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Nokia moves into new territory by launching its first Android smartphone

The Nokia X will run Android apps, but will replace services like Google Maps and Drive with its own versions.

Image: Nokia.com

NOKIA HAS STEPPED into the Android market after it revealed its Nokia X range.

Rumours that Nokia would be releasing its own Android phone, which was codenamed Normandy, had been circulating for a while, but the Finnish company surprised some by revealing two more Android phones, the X+ and XL.

The Nokia X is a mid-range phone with a 4-inch screen, a 3-megapixel fixed focus camera and a 1GHz duel-core processor. The X+ has similar specs but has more memory and an SD slot while the XL has a 5-inch screen, 5-megapixel camera and a 720p front-facing camera.

Announcing the handsets at the Mobile World Congress in Barcelona, the smartphones run on a version of Android 4.1, also called Nokia X, and can run Android apps, provided they’re ported over to the Nokia Store. The company has developed an analyser tool to help reduce the time needed to do this.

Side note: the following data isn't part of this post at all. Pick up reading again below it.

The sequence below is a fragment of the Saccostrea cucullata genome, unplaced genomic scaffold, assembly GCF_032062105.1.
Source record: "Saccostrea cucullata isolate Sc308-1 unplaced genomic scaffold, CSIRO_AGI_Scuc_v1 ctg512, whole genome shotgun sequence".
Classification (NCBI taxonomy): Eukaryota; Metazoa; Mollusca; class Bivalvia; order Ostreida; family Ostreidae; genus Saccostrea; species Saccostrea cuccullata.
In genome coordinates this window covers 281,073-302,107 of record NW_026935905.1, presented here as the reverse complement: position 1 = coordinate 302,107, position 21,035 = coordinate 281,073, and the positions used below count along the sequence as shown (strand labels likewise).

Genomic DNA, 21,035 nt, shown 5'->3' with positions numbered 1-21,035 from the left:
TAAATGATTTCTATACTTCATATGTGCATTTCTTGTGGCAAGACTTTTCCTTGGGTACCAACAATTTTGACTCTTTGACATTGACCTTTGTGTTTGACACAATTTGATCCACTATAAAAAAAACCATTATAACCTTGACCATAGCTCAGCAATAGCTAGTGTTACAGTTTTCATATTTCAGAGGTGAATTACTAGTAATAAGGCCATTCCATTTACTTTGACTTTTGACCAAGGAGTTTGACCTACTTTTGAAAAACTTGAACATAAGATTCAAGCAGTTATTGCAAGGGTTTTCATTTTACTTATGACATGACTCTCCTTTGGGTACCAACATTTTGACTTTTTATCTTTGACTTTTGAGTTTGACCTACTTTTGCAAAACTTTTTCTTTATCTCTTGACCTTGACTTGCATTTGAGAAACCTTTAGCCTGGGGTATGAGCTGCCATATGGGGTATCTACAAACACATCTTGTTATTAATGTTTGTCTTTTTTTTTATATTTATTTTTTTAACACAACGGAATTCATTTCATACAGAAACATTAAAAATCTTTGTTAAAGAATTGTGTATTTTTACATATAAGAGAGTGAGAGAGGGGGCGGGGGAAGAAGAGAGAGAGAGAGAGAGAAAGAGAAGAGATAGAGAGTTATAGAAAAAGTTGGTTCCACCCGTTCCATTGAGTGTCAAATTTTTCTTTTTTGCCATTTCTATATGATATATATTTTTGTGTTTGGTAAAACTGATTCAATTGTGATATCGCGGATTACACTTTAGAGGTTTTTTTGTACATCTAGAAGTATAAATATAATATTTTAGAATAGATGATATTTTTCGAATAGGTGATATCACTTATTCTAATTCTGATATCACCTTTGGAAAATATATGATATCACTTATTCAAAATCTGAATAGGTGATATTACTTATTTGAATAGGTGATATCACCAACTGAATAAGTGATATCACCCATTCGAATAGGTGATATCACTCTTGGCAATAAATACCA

While it runs on Android, the focus of Nokia X is on using Microsoft and Nokia products instead of Google’s. Instead of using Google Drive or Maps, the smartphones uses OneDrive, Microsoft’s own cloud service, Skype and Outlook.com while Nokia’s navigation apps such as HERE are also provided.

The Nokia X is priced at €89, designed to appeal to first-time smartphone buyers in developing markets, and will be released immediately. The X+ and XL will be released later in the year and will be priced at €99 and €109 respectively.


(Video: Nokia/YouTube)

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About the author:

Quinton O'Reilly

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